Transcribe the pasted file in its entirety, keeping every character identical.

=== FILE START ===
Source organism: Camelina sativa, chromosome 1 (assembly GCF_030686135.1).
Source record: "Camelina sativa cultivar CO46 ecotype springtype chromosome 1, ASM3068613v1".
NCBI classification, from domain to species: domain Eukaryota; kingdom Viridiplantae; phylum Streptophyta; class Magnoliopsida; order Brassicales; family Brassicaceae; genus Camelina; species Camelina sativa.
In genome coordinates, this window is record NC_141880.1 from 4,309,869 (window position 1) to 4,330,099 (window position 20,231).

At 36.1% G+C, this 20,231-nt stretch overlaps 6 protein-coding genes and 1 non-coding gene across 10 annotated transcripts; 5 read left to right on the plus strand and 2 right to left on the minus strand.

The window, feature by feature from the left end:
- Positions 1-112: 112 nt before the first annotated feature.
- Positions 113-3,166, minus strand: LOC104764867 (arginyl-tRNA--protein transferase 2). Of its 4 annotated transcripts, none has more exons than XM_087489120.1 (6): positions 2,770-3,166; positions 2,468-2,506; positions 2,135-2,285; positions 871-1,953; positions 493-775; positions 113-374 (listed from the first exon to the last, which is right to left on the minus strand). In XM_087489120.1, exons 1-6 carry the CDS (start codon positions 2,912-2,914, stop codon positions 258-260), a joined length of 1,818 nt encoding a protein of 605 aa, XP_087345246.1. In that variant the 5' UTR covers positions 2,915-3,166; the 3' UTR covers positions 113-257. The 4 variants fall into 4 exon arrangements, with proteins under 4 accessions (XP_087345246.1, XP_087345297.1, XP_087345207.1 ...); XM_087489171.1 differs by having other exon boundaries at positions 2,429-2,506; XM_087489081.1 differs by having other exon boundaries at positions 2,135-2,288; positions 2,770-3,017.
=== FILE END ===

Source organism: Camelina sativa, chromosome 1 (assembly GCF_030686135.1).
Source record: "Camelina sativa cultivar CO46 ecotype springtype chromosome 1, ASM3068613v1".
NCBI classification, from domain to species: domain Eukaryota; kingdom Viridiplantae; phylum Streptophyta; class Magnoliopsida; order Brassicales; family Brassicaceae; genus Camelina; species Camelina sativa.
In genome coordinates, this window is record NC_141880.1 from 4,309,869 (window position 1) to 4,330,099 (window position 20,231).

At 36.1% G+C, this 20,231-nt stretch overlaps 6 protein-coding genes and 1 non-coding gene across 10 annotated transcripts; 5 read left to right on the plus strand and 2 right to left on the minus strand.

The window, feature by feature from the left end:
- Positions 1-112: 112 nt before the first annotated feature.
- Positions 113-3,166, minus strand: LOC104764867 (arginyl-tRNA--protein transferase 2). Of its 4 annotated transcripts, none has more exons than XM_087489120.1 (6): positions 2,770-3,166; positions 2,468-2,506; positions 2,135-2,285; positions 871-1,953; positions 493-775; positions 113-374 (listed from the first exon to the last, which is right to left on the minus strand). In XM_087489120.1, exons 1-6 carry the CDS (start codon positions 2,912-2,914, stop codon positions 258-260), a joined length of 1,818 nt encoding a protein of 605 aa, XP_087345246.1. In that variant the 5' UTR covers positions 2,915-3,166; the 3' UTR covers positions 113-257. The 4 variants fall into 4 exon arrangements, with proteins under 4 accessions (XP_087345246.1, XP_087345297.1, XP_087345207.1 ...); XM_087489171.1 differs by having other exon boundaries at positions 2,429-2,506; XM_087489081.1 differs by having other exon boundaries at positions 2,135-2,288; positions 2,770-3,017.